I have no idea if this is a conspiracy on the part of Microsoft but it sure is a productivity killer for me. In any case, here's what I've learned about how to get CTRL+M working with Lotus Notes:
First: This is the post that tipped me off that Bing Toolbar might be what's clobbering Notes:
Bing Ctrl+M doesn't work after installing new Bing toolbar
Next, I found this technote on how to uninstall Bing toolbar
Uninstall Bing Bar or Microsoft Silverlight
From there I followed these instructions:
Continue Reading "Microsoft disables CTRL+M in Lotus Notes; here's how to get it back." »
SharePoint isn't the solution either. (If this blog were about using SharePoint, I could have lead with the title "Is it just me, or does it seem like everyone hates SharePoint?") Two years ago, at KMWORLD, it seemed that SharePoint could do no wrong; in fact, the answer to every ill, it seemed, was SharePoint. Now that organizations have had some time to work with SharePoint, we see the same issues and hear many of the same complaints about SharePoint that we have heard about Notes. And, of course, we have the cloud vendors telling us that they can fix the problems of SharePoint and Notes. Yeah, right.
Continue Reading "Is it just me, or does it seem like everyone hates Notes?" »
On Wednesday, November 17, I'll be presenting to the DCLUG (DC Lotus User Group). You can find more details on the DCLUG website. I'll be providing free GTD resources for attendees, plus holding a drawing for free eProductivity software so bring your business card!
NOTE: You must RSVP by Monday morning, Nov 15th, because of IBM's building security requirements. Sorry for the short notice but our IBM hosts just relocated their offices.
The next day, Thursday November 18, I'll be moderating/presenting on a panel at KMWorld, the annual conference on knowledge management. I'll be joined on the panel by Art Murray, CEO of Applied Knowledge Sciences, Inc., and Box.net's VP of Business Development, Karen Appleton, and our topic is Future Focused Formulas for Enterprise KM Success.
Both sessions give me the opportunity to share my expertise on knowledge management, in addition to discussing best practices of personal and corporate productivity. I'm looking forward to it.
I've been meaning to write this post for a while now.
Before getting my BlackBerry Torch, I'd heard the native BlackBerry task app was buried deeply within the OS and wasn't too streamlined for efficient use. So I was interested to see if that'd be my experience.
I use Lotus Notes with eProductivity, and my tasks sync seamlessly to the BlackBerry thanks to the power of BES. So at least getting the task information to and from the device is quite simple.
Task App Location and Favorites menu
So is the task app buried deeply? Yes it is.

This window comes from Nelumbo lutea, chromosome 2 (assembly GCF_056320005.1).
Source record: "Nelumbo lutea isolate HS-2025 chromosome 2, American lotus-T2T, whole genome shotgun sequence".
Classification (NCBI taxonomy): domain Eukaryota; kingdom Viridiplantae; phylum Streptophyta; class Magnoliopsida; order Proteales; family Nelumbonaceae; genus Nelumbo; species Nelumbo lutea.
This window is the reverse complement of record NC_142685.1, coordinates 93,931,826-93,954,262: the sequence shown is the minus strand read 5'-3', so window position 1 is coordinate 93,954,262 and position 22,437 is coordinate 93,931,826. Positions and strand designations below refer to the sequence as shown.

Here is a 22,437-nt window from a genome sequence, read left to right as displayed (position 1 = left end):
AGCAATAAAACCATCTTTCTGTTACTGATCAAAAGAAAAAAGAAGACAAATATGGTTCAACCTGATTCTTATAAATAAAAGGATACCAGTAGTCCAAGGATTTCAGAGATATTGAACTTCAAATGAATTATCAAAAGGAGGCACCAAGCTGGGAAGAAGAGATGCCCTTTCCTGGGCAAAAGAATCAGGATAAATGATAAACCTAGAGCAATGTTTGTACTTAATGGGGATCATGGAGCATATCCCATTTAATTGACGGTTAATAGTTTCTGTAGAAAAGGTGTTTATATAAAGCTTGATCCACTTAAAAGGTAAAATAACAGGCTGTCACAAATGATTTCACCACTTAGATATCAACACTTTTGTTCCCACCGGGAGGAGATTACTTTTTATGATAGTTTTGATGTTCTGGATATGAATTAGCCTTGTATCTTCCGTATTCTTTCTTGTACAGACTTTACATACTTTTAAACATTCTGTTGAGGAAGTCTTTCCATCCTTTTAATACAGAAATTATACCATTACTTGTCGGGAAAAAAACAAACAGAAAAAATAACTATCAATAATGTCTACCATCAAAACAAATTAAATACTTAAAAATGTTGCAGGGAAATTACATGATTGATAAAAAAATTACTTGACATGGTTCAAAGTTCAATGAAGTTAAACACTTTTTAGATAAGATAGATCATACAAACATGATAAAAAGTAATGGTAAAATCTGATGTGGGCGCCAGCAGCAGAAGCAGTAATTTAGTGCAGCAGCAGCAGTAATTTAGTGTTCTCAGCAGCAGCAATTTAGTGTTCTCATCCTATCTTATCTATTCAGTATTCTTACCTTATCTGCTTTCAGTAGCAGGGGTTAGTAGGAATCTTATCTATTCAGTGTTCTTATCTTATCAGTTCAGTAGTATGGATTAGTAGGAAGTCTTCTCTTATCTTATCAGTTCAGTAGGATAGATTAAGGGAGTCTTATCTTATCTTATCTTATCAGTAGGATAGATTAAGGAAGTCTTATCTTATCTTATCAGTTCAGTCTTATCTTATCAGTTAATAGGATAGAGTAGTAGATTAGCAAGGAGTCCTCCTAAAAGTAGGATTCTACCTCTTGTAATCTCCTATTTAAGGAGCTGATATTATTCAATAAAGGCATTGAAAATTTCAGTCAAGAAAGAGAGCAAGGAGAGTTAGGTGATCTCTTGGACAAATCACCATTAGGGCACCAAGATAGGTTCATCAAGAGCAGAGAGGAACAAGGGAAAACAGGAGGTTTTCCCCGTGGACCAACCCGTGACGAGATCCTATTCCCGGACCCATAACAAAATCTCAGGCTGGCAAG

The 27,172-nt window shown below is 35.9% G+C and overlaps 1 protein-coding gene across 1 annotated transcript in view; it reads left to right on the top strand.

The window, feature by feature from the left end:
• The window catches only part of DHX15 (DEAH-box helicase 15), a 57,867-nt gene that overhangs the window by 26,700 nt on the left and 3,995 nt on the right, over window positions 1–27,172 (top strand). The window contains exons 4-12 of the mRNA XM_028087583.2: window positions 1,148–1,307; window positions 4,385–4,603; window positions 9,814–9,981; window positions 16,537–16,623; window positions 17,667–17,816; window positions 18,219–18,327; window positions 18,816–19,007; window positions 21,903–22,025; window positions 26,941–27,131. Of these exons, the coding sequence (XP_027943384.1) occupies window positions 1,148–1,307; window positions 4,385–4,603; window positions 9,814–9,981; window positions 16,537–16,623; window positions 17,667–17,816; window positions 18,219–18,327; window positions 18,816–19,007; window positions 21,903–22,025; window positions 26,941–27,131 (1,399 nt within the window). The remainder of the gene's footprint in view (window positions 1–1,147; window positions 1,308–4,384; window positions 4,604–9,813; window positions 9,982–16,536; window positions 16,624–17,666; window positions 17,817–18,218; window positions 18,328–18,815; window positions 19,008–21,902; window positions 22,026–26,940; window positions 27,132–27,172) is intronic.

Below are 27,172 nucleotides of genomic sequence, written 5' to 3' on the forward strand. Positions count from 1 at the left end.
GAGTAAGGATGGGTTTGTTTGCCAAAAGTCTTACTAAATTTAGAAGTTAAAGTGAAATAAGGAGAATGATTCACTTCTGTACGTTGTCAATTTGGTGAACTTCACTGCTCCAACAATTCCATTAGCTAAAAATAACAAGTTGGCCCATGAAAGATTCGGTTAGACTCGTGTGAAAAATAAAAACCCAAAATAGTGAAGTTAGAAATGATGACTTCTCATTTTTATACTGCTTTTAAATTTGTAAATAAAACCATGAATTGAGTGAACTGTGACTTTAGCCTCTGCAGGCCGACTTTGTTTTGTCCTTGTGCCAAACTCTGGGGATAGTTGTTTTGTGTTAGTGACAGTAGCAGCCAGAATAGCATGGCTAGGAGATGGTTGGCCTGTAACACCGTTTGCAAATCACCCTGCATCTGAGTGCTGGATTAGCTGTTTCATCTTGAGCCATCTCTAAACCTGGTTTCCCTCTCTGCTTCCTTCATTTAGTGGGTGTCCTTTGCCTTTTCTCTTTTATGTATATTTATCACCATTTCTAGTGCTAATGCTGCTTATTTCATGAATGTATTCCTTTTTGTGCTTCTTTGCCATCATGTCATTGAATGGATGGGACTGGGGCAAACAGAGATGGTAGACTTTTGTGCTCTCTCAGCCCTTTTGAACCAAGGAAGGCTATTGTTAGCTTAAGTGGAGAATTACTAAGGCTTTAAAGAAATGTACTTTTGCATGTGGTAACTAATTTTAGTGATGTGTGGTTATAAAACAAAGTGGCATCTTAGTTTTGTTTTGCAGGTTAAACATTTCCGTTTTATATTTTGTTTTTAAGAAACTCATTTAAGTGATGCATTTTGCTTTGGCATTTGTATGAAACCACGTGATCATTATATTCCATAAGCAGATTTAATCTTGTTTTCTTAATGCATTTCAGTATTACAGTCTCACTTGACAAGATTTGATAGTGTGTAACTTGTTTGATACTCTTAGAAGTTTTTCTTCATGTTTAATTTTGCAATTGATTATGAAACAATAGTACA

To get to it, you have to go to the Applications folder, which is itself pretty far down the icon list on the home screen. Featuring the Task app doesn't seem high on RIM's priority list, a curious decision because isn't BlackBerry's cachet all about business productivity on the go?
Anyhow, we can easily make the Task app more accessible by adding it to the Favorites menu. I had to hunt around a bit before figuring out that to add new apps to the Favorites menu, you have to press down and hold for a second on the app's icon. Then a little menu pops up asking if you'd like to mark the app as a favorite.
So I did this for the Task app, plus a few others. Here's my current Favorites menu:
I also looked at programming the Convenience Key to point to the Task app instead of the default Camera app, but the Task app is not one of the listed options. Bummer. Sorry for the misinformation, this is not true. The Task app IS an option. Not sure how I missed that when I checked on this initially...
Continue Reading "Review of the BlackBerry Torch's task app" »
Consider this: Ever sat down for an informal meeting and suddenly forgot what you wanted to discuss? Not a lot of fun, not to mention potentially stressful.
Equally frustrating is when you walk away from a conversation and get that nagging feeling that important topics were missed.
You don't have to do this to yourself.
Next time, write down your topics ahead of time. You'll be amazed at how much better you feel and at how much more efficient meetings are when you can march down a list of topics, confident that everything needing discussion is on that list.
It's time to eliminate "I'm glad I remembered that" from your vocabulary. You don't need to remember if it's written down.
Here are pointers I've found about creating and maintaining informal agendas.
Keep a running agenda list for people you regularly interact with
These people are probably coworkers, family, and close friends. You communicate with them all the time and there's usually plenty of things needing discussing.
Continue Reading "How to be ready for every conversation" »